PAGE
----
Effects of seizure severity and seizure repetition on postictal cardiac arrhythmia following maximal electroshock
Darbin O, Casebeer D, and Naritoku DK (2003) Effects of seizure severity and seizure repetition on postictal cardiac arrhythmia following maximal electroshock. Exp Neurol 181:2 327–31.
Abstract: Convulsive seizures triggered by maximal electroshock (MES) induce profound abnormalities in neural regulation of cardiac rhythm that are manifested by a period of marked cardiac arrhythmia in the immediate postictal state. It is not known whether seizure severity or seizure experience may influence the duration of cardiac arrhythmia in the postictal state. We varied the duration of MES administered to rats to vary seizure severity, as measured by the extensor to flexion (E/F) ratio. In separate experiments, rats were subjected to daily MES. Finally, we pretreated rats with ketamine prior to MES to block seizures hindlimb extension. In all animals, the R-R interval was plotted on the tachogram, and the duration of the arrhythmia was measured. Increases in MES duration increased significantly the E/F ratio and prolonged significantly the postictal cardiac arrhythmia. Repetition of MES caused a kindling effect with respect to seizure severity resulting in a significant increase of the E/F ratio and significant increases in the duration of postictal arrhythmia. Blocking of the hindlimb extension by ketamine abolished arrhythmia suggesting that the arrhythmia is not caused directly by MES. Severity of tonic convulsive seizures is a determinant of disordered cardiac autonomic regulation and directly influences the duration of cardiac arrhythmia during the immediate postictal state following MES. Seizure repetition also increases abnormalities of postictal neural regulation of the heart, but further studies are needed to determine whether this effect is independent of seizure severity increases.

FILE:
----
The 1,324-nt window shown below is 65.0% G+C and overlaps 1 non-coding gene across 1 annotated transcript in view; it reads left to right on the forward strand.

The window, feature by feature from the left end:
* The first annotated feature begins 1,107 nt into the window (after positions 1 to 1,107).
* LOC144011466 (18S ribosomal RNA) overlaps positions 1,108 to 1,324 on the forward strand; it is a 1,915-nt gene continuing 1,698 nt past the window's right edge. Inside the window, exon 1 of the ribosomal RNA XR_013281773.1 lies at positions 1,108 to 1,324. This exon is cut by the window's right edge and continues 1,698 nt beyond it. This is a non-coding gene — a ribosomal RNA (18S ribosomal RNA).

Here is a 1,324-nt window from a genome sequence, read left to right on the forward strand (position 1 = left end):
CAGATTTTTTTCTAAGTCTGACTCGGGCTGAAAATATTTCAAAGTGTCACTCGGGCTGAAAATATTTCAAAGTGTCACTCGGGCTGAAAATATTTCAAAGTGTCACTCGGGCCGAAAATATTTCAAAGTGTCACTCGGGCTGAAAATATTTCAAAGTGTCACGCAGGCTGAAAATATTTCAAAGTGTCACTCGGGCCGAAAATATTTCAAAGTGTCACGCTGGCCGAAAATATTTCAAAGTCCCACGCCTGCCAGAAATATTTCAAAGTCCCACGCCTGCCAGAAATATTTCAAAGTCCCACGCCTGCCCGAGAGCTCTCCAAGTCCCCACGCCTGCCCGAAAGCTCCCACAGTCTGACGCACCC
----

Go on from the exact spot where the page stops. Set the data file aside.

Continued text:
Keywords: Epilepsy; Seizures; Cardiac arrhythmia; Sudden unexpected death in epilepsy (SUDEP); Maximal electroshock; Kindling; Tonic-clonic
- Similar to Darbin et al.